Happy Sunday! Guess what? It’s Mystery Month during May!
This week’s short story is the first part of a mystery short story and is brought to you by the prompt, “bullet.”
I hope you enjoy the story.
Detective Kasa sat at her desk, typing up some paperwork from her latest case. It didn’t end well and she wasn’t happy to be reliving it through the paperwork. She hated having to fill out the paperwork to begin with but when she was explaining how she failed and they didn’t make it to the victim in time… well, she just felt as though she failed at her job big time. All she wanted to do was go home, lie in bed, and pull the blankets over her head and cry about it. She couldn’t do that though. Detectives supposedly didn’t have emotions.
A rookie detective came up to her desk, standing on the other side in silence. She stared Detective Kasa down.
Detective Kasa appreciated the patience, but she didn’t like having someone stand over her while she was trying. She finished typing the sentence she was on before minimizing the window screen and giving the other detective her attention.
“What is it, Hale?” she asked.
“I’m so sorry to interrupt,” Detective Hale said, quietly. “It’s just that my partner called in sick and I’m looking for a little advice.”
“Can it wait? I’m in the middle of some paperwork from my last case,” Kasa replied. She pointed to her computer screen as though Hale wouldn’t have a clue about how she was getting the paperwork done. Kasa didn’t even want to do it. She just wanted to get it over with.
Hale bit her lower lip, shaking her head. “No, I’m sorry. I’m afraid it can’t.”
Kasa sighed, leaning forward on her desk. “Alright, well out with it. What’s up?”
“What do you do if you respond to a call about a disturbance in a quiet neighborhood – two people shouting and arguing with one another – an elderly woman called it in – and you go there and no one is around to talk to you?” Hale asked.
Kasa narrowed her eyes. “What?”
“An older woman called, saying there were a few people arguing with one another in her neighborhood. She thought they were going to break out into a bigger fight, which was why she called. I drove there to check it out, but there was no one around. I even knocked on the old lady’s house and she didn’t answer. There wasn’t even a car in the driveway.”
Kasa leaned back in her chair, shrugging her shoulders. “Well, it was nice of that lady to call but it seems as though maybe the dispute had been settled. Maybe whoever was arguing walked away from one another. It doesn’t sound like anything else happened otherwise if the neighborhood was that quiet.”
Hale titled her head from side to side. “Well… yeah. I think that’s what we’re supposed to think, but I feel like there’s more to it than that.”
“What makes you think that? If you’re looking for a case, I have plenty,” Kasa said, chuckling to herself. “Or just take the peace and quiet while you can get it.”
Hale held up a small plastic bag. “I found a bullet in one of the yards.”
Kasa’s smile faded. “You know, you could have led with that.” She stood up from her chair, taking the bag. She looked closely at it. “I don’t see any marks or blood.”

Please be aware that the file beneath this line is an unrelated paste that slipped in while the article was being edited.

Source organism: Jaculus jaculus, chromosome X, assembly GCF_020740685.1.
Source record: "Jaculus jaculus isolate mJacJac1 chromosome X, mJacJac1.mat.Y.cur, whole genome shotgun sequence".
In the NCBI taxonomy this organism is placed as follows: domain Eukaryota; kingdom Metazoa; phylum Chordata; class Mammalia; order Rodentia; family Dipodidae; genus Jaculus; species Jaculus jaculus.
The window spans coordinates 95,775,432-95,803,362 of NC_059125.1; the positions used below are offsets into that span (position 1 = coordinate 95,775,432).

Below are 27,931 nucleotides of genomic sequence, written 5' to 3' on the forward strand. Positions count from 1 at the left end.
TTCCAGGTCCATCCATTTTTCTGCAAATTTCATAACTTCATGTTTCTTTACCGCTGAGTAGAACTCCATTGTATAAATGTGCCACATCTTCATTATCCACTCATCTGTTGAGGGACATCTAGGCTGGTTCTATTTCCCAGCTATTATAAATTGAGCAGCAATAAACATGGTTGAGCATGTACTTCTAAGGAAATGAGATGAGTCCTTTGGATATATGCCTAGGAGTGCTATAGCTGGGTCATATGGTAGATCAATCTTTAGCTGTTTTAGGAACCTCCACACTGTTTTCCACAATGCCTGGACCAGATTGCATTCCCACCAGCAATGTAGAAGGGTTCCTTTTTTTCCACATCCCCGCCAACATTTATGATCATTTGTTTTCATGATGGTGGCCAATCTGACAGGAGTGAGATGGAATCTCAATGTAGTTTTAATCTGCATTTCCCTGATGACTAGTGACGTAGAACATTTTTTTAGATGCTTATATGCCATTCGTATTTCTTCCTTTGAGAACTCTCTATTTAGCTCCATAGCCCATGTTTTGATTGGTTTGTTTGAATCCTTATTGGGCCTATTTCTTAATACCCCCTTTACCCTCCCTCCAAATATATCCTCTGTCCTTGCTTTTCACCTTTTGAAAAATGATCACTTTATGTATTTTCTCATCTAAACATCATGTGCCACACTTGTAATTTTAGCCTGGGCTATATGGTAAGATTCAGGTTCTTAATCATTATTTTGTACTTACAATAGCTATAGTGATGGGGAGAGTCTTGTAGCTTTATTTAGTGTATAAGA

“That’s partly what’s confusing me,” Hale replied.
“I assume you haven’t taken it to the lab, yet?”
“Okay, well… might as well to be on the safe side, but I don’t think anything will turn up. I don’t know how the bullet could have been fired without anyone hearing it and reporting it. But it looks clean, so it seems like everything is fine.” Kasa handed the bag back to the rookie. “What neighborhood did you say this was? Is it Terrance Street? There’s always trouble over there.”
Hale shook her head. “I didn’t say. And it was Juno Ave.”
Kasa furrowed her brows. “That’s my neighborhood.”
“Where did you find the bullet?”
Hale pressed her lips together, looking sheepish. “Your front yard.”
Kasa’s jaw dropped. “I’m sorry, what?”
“The elderly woman who called in the disturbance was your neighbor across the street from your house. Two men were arguing in your front yard. She called specifically looking for you but you were out finishing up your previous case,” Hale explained.
Kasa saved what she was doing on her computer, exiting out of all the windows. She reached behind her, grabbing her coat from the back of her chair, tossing it over her shoulders. “Did my neighbor happen to recognize the two men arguing in my front yard?”
Hale shook her head. “That’s all I know, too. As I said, when I got to your house, the neighborhood was deserted. Your neighbor across the street was gone too, so I couldn’t talk to her.”
“What made you look around my yard?” Kasa asked, buttoning up her coat.
Hale shrugged. “Honestly, I don’t know. I just had this weird feeling. How can someone call in an argument just to disappear along with the people who were arguing in the first place? It was strange and I wanted to make sure nothing around your house was broken. I didn’t know if these two men had tried breaking in or something.”
“Well, I appreciate you coming to tell me this. Have you told anyone else?” Kasa asked.
Hale shook her head.
“Good, we’ll check it out ourselves. You said your partner called out to today?”
“Yeah. Her daughter has the flu.”
“Bummer,” Kasa replied. “Well, my partner’s kids had a play at school today so it looks like it’s just you and me.”
“Wait, really?” Hale grinned.
“Yeah, I need you to show me the exact spot you found the bullet in my yard. Did you comb over the rest of my yard?” Kasa asked, leading the way out of the office.
“I didn’t, actually. I walked around your house to make sure no one was there, but that was all. I didn’t think to look closer at the yard, I’m sorry.” Hale replied, following her superior.
“No problem, you did well. I’m glad you came straight to me too. Let’s go together and check it out,” Kasa said. She reached into her pocket, taking out her car keys. “I’ll drive.”
To be continued.